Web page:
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Can someone explaing me about encoding and its importance. I understand that we have various encodings and in each of them first 127 characters are same.

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@Charles: +1 for barely beating me to it, and for the "you shall be enlightened" formulation. –  Aasmund Eldhuset Mar 27 '11 at 5:15

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Read Joel Spolsky's excellent article on the subject.

An interesting point that was noted in the discussion of another answer (which I didn't really think the author needed to delete) is that there is a difference between a character set, which (in the other author's words - don't remember his username) defines a mapping between integers and characters (e.g. "Capital A is 65"), and an encoding, which defines how those integers are to be represented in a byte stream. Most old character sets, such as ASCII, have only one very simple encoding: each integer becomes exactly one byte. The Unicode character set, on the other hand, has many different encodings, none of which are equally simple: UTF-8, UTF-16, UTF-32...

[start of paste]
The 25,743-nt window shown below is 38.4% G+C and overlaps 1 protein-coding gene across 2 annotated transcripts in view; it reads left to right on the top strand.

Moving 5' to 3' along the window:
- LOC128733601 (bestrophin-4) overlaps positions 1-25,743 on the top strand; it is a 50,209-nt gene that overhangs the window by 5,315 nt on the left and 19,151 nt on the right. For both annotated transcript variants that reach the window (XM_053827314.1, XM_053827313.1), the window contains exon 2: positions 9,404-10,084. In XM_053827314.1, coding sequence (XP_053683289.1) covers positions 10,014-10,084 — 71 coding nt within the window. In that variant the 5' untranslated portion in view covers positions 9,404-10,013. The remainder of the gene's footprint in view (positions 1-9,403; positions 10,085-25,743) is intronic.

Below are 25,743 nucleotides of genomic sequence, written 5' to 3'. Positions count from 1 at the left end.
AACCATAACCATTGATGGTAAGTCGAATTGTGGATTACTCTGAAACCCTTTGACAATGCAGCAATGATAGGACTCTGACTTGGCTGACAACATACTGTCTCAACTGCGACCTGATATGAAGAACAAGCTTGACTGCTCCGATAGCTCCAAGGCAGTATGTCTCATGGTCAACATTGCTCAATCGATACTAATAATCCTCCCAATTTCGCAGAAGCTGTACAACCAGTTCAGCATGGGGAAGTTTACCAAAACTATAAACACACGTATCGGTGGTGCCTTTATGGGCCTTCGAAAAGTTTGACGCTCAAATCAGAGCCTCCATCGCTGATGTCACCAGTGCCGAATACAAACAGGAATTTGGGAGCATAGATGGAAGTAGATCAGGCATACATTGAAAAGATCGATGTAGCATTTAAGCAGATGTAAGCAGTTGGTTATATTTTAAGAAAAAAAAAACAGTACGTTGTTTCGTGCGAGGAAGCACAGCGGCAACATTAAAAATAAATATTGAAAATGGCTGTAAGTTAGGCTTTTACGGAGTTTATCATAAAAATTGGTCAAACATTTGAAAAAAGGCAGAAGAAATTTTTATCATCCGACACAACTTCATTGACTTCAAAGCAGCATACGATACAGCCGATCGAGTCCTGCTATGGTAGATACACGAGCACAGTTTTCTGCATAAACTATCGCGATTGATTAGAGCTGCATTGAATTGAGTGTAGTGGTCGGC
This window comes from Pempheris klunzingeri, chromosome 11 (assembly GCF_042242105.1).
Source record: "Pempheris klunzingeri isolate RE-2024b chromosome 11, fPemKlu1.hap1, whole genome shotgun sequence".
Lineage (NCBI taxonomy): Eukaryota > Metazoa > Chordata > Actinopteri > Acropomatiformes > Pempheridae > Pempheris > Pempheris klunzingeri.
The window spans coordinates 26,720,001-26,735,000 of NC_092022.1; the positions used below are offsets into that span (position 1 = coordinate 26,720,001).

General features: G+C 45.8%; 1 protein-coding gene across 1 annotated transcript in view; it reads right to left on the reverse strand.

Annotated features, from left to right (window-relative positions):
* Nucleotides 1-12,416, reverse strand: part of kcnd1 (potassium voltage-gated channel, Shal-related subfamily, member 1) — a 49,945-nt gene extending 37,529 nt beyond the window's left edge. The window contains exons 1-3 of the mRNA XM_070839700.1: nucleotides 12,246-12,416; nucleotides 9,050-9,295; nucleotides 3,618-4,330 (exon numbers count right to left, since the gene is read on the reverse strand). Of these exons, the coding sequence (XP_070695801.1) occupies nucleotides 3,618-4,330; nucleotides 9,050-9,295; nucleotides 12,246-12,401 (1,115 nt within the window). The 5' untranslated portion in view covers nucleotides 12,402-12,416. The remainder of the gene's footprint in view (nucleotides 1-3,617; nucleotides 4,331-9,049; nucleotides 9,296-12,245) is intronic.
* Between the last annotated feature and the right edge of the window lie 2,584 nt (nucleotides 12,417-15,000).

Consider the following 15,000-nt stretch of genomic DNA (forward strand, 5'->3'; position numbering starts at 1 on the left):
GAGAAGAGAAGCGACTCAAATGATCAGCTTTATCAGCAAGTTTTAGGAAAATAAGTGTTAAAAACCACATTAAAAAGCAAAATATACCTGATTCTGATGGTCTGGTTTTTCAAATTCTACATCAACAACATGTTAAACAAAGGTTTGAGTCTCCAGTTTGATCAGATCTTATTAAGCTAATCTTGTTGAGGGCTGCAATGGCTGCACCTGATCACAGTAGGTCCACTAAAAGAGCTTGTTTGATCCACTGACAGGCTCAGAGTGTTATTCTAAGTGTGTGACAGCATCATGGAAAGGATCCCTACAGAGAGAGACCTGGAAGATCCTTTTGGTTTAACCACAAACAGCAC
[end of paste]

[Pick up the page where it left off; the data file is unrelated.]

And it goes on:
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Looks like an extra closing bracket slipped in there. –  John Flatness Mar 27 '11 at 5:16
    
@zerocrates: Indeed; fixed. –  Aasmund Eldhuset Mar 27 '11 at 5:19
    
DEC’s Radix-50 is an old character set even smaller than ASCII with only 40 characters total, that comes in two distinct encoding schemes: one for 16-bit systems and the other for 36-bit systems. –  tchrist Mar 31 '11 at 0:24
    
@tchrist: Interesting; I didn't know about that one - also very interesting that it put several characters into one byte. By the way, I corrected "Most old encodings" to "Most old character sets". Fortunately, the word "Most" was there all the time. :-) –  Aasmund Eldhuset Apr 1 '11 at 17:53

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